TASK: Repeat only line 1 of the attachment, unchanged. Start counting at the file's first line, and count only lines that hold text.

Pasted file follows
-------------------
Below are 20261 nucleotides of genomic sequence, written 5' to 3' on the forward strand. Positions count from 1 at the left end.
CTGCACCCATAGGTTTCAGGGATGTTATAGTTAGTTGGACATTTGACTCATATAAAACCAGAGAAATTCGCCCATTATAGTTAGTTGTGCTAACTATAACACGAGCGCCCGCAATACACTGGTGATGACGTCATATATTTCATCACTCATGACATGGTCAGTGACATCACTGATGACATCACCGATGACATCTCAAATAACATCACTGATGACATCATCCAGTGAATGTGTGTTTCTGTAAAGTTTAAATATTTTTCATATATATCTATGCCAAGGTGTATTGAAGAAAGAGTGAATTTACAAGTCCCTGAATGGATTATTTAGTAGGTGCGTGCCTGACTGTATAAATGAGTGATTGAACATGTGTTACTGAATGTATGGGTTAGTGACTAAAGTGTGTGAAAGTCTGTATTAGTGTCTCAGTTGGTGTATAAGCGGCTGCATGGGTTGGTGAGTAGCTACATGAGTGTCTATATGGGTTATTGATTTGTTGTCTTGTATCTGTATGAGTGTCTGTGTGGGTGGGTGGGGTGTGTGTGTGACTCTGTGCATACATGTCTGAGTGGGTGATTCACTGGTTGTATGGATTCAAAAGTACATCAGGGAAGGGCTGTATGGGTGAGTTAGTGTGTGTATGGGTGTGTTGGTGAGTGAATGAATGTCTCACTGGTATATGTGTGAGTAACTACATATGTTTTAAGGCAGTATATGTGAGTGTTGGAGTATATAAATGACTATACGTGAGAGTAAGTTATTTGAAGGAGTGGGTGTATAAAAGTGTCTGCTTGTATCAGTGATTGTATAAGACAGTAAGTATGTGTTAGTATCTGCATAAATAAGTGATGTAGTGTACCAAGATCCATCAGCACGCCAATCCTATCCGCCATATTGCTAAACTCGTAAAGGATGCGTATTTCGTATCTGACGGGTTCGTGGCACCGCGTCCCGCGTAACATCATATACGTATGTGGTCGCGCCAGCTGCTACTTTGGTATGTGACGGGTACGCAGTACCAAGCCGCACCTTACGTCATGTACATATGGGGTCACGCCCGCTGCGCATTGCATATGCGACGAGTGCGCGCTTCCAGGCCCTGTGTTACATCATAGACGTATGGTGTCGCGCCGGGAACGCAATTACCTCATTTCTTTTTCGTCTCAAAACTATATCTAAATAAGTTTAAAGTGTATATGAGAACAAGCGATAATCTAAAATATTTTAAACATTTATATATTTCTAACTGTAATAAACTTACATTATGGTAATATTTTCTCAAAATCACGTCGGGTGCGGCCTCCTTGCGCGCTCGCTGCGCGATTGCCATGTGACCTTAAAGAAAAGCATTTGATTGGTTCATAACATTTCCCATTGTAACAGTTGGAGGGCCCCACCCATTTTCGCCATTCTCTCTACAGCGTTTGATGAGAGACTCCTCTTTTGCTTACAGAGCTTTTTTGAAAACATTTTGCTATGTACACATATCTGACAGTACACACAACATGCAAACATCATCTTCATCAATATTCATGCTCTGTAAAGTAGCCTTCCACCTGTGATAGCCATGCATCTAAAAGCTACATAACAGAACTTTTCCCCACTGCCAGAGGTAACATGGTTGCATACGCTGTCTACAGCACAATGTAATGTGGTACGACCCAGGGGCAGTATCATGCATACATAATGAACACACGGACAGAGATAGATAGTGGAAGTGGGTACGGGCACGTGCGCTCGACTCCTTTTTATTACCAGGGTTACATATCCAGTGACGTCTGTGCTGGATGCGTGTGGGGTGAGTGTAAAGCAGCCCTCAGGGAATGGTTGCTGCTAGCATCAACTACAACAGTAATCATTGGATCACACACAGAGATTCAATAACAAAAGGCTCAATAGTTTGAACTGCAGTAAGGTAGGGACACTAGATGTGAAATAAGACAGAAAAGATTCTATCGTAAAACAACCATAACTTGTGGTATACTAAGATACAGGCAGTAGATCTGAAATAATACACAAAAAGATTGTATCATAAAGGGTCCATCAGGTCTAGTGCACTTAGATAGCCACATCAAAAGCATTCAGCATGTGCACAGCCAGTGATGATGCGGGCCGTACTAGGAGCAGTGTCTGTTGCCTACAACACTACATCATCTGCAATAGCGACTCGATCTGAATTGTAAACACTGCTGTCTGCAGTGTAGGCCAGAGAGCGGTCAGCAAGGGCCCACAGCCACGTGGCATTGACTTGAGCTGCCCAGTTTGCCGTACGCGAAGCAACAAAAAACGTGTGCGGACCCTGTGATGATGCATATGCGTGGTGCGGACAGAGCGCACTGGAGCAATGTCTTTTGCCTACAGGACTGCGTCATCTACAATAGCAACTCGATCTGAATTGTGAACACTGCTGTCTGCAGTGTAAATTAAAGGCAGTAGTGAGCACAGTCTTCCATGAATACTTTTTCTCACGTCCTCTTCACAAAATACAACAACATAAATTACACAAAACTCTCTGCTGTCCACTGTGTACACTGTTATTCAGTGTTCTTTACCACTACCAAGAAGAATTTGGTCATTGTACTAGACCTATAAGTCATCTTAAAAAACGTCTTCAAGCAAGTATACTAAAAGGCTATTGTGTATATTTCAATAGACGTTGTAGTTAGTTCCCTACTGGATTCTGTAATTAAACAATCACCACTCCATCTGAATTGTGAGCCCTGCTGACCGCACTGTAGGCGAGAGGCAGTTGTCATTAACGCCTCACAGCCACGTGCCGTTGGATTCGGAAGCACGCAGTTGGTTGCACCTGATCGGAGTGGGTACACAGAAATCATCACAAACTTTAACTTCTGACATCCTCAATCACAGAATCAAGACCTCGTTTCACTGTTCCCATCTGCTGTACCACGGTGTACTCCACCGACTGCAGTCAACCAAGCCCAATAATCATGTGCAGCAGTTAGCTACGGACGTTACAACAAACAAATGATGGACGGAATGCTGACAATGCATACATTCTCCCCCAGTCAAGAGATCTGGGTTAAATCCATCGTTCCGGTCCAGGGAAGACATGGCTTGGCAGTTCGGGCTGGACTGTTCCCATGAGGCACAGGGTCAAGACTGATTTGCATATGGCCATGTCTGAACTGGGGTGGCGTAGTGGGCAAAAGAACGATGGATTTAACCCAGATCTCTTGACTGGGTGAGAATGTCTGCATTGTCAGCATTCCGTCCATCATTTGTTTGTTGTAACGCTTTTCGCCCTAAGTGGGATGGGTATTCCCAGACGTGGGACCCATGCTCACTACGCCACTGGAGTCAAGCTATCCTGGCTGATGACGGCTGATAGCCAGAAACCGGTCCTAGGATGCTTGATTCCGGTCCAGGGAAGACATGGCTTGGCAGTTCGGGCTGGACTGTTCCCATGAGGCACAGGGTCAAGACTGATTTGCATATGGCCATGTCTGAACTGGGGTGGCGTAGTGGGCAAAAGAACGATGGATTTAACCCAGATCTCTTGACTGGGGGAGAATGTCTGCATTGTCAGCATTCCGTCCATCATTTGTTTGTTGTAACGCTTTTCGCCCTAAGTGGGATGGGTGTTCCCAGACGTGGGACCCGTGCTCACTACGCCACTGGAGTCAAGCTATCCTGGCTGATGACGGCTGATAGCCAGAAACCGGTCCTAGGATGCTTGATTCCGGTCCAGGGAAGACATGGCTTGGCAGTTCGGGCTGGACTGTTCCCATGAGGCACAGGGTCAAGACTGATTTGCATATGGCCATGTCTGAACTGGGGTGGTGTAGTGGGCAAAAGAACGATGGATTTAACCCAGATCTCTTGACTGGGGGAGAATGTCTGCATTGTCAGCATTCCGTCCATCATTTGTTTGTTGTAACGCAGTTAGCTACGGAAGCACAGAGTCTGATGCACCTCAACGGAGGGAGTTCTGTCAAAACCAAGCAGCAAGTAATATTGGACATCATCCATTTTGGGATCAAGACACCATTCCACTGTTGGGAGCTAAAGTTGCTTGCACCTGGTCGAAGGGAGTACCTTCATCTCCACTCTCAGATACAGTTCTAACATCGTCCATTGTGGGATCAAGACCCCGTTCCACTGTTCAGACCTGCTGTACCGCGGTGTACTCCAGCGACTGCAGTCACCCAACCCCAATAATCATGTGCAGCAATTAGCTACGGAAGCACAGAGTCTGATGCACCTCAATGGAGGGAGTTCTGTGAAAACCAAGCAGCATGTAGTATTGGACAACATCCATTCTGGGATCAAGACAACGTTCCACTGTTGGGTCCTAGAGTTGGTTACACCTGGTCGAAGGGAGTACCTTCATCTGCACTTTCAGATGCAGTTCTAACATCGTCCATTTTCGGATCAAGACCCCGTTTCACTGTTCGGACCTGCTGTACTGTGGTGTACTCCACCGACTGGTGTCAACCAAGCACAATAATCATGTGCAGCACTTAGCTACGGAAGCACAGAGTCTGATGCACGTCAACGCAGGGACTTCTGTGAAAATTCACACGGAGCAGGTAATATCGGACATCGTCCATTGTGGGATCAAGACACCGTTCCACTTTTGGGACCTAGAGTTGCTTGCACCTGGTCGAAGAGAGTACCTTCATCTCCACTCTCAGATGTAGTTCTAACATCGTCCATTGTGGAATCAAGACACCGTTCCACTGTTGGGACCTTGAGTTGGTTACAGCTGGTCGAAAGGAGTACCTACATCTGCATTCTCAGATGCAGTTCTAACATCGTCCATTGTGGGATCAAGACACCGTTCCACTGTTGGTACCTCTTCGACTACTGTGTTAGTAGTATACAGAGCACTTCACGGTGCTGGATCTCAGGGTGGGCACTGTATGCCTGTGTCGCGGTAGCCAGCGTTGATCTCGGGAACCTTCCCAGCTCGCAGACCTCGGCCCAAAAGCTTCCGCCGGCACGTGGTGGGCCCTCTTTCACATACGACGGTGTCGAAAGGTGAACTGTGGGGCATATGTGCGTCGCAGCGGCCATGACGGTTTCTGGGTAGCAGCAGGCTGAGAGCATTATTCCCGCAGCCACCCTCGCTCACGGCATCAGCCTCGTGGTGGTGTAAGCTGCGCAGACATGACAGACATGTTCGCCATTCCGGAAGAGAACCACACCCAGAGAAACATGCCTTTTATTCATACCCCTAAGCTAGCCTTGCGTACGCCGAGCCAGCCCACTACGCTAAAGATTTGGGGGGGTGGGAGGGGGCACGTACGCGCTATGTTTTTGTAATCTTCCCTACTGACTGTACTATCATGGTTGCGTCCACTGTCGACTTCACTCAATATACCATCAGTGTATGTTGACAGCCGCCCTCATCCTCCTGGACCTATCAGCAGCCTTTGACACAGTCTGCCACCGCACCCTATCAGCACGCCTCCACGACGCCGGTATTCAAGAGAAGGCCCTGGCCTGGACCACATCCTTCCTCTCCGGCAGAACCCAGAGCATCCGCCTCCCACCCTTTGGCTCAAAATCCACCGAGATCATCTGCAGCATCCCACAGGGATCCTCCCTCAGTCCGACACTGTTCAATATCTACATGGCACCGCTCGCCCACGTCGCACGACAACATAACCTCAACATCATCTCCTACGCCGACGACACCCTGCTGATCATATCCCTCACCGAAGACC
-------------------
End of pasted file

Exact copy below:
Below are 20261 nucleotides of genomic sequence, written 5' to 3' on the forward strand. Positions count from 1 at the left end.